AN-BU Motors builds a Custom World street racer…
As a young man, Koichi Fujita of AN-BU Custom Motors was a driver in the Formula Race/FJ1600 and F4 series held at Suzuka Circuit, where he won a championship. After that, he worked in race car fabrication and engine tuning, and also learned sheetmetal work and painting from his father before opening his own workshop in Nagoya, Aichi, Japan:
“It is said that the Fujita family has its roots in the Anbu family, a warrior family from Hagi, Yamaguchi Prefecture, who served the Mori family, which ruled the west part of Japan region during the Warring States period about 500 years ago. To clarify these roots, he named his workshop AN-BU.”
Since then, Koichi has been building various styles of custom bikes with rock, punk, and racing spirits — sometimes known as “AN-BU style” — and has developed a strong fan base not only in Japan but all over the world.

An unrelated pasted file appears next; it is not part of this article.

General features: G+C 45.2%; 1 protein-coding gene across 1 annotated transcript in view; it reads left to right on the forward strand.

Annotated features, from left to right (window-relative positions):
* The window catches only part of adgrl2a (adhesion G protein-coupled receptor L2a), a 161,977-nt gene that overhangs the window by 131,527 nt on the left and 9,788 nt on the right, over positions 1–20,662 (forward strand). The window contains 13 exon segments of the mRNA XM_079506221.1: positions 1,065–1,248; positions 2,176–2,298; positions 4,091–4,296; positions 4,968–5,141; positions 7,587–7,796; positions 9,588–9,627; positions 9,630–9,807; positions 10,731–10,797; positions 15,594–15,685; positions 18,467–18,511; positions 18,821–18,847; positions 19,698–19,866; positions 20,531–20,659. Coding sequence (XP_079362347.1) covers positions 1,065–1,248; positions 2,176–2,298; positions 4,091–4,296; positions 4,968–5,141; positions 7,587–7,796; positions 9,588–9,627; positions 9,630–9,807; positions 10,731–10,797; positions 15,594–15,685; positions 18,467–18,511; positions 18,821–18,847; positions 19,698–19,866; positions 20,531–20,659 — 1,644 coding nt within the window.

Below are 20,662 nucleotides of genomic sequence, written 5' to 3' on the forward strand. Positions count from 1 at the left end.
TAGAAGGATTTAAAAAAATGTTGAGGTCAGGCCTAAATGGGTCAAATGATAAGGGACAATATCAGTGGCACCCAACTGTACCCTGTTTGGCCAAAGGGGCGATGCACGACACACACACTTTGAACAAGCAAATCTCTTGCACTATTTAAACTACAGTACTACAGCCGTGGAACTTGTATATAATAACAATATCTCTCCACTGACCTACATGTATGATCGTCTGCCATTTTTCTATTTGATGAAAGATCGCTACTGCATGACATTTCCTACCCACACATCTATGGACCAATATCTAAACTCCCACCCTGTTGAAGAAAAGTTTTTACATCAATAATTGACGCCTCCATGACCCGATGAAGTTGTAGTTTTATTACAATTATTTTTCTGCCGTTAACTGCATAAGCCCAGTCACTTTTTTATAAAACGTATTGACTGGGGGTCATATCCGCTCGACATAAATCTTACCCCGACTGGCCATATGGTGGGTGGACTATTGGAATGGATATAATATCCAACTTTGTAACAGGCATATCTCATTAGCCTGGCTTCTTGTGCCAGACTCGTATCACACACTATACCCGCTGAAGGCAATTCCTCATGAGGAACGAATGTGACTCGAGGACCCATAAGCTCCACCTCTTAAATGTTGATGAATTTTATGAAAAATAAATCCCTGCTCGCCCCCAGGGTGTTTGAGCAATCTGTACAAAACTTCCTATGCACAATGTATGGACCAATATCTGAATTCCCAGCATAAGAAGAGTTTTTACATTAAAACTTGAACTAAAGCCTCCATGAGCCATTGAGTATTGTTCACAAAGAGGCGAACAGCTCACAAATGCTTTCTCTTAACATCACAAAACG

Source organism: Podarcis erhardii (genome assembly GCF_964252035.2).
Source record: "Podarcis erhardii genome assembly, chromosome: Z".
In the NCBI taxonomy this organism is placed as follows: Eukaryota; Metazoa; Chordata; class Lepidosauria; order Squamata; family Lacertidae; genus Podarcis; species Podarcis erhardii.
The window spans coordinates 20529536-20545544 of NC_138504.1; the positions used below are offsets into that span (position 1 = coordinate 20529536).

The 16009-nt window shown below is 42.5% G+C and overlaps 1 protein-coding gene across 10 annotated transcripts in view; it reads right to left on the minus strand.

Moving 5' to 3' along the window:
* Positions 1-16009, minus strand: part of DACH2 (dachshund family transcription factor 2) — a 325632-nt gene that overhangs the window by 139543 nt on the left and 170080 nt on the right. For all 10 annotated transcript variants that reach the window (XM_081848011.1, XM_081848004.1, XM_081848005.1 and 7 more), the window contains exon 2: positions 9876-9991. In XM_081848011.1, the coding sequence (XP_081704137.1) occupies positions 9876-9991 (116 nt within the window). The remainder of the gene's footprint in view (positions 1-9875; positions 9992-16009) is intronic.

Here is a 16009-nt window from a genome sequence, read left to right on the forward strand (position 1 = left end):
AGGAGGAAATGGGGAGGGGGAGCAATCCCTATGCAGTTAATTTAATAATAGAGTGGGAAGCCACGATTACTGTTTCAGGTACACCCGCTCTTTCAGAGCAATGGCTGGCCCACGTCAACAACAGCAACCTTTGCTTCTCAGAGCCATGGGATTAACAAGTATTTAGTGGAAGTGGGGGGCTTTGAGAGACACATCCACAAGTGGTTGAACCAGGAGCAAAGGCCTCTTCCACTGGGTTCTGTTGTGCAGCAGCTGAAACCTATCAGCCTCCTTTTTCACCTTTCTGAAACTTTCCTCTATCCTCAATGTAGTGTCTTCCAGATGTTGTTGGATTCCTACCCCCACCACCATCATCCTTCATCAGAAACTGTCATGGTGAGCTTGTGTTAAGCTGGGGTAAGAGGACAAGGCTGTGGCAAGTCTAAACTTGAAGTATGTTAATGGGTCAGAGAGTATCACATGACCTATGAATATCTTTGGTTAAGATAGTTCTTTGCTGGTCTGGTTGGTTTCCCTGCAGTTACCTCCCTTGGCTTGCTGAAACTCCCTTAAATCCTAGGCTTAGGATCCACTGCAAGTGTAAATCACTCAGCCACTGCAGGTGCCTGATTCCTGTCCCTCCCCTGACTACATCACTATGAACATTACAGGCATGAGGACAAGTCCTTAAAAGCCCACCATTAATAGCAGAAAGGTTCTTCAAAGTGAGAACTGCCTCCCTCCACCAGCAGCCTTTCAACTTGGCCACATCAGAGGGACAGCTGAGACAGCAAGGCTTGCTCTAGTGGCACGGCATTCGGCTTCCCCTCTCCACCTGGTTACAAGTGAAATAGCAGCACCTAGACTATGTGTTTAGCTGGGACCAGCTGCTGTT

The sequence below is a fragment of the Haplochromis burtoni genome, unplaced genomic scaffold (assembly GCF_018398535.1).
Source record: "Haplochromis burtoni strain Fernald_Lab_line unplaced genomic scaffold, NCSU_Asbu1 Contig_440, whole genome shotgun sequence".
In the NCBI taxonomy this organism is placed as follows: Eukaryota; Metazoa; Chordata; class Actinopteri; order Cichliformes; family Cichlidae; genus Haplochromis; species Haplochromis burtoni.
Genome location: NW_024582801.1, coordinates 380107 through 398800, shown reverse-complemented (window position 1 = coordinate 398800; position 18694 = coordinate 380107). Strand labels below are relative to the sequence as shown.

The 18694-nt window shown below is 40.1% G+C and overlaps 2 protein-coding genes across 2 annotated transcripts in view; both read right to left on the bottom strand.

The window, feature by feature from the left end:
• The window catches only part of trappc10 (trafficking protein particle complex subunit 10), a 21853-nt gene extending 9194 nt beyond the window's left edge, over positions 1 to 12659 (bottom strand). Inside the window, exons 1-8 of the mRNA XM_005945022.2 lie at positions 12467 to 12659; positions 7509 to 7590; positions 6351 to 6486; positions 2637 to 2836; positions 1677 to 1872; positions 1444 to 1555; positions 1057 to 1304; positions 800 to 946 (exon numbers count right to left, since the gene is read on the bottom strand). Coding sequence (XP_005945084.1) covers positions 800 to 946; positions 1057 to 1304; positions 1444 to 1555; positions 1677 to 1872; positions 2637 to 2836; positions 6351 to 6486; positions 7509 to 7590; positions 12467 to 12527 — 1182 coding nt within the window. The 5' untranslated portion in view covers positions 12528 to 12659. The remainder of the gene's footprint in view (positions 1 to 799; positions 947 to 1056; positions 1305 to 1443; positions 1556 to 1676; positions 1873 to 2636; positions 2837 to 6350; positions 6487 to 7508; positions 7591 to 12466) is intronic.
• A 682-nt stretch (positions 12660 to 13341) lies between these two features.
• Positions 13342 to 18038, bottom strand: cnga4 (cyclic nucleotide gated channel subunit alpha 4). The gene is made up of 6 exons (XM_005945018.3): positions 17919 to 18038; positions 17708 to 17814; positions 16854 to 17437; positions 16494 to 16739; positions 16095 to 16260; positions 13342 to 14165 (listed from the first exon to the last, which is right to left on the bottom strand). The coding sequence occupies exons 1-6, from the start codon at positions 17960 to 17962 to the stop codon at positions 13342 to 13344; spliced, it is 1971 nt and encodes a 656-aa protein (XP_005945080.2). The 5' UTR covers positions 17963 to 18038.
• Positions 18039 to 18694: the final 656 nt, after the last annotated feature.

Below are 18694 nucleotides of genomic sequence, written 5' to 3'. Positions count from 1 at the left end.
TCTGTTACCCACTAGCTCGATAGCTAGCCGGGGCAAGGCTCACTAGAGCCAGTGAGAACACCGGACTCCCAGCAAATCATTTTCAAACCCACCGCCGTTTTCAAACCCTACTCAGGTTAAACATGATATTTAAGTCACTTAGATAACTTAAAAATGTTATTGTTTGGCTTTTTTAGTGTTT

Recently, Royal Enfield asked him to build a Continental GT650 for their Custom World series, which gives the world’s best builders a donor bike to customize according to their own style and vision. As Koichi is a regular at the track, both racing his own bikes and building them for others, he wasn’t so sure at first about building a custom that would be launched and featured in a series of custom motorcycle shows:
“I don’t think a bike built for a show is cool. So I thought that this request from Royal Enfield was a little out of my usual approach to bike building. So, I decided to build a bike that would combine Royal Enfield’s wishes with AN-BU’s usual style.”
AN-BU bikes are influenced by the endurance racers like those that competed in the Suzuka 8 Hours starting in 1978, and they have the gritty, hand-hammered style of real riders and racers, not show queens. For this build, Koichi envisioned a kind of retro-inspired street racer: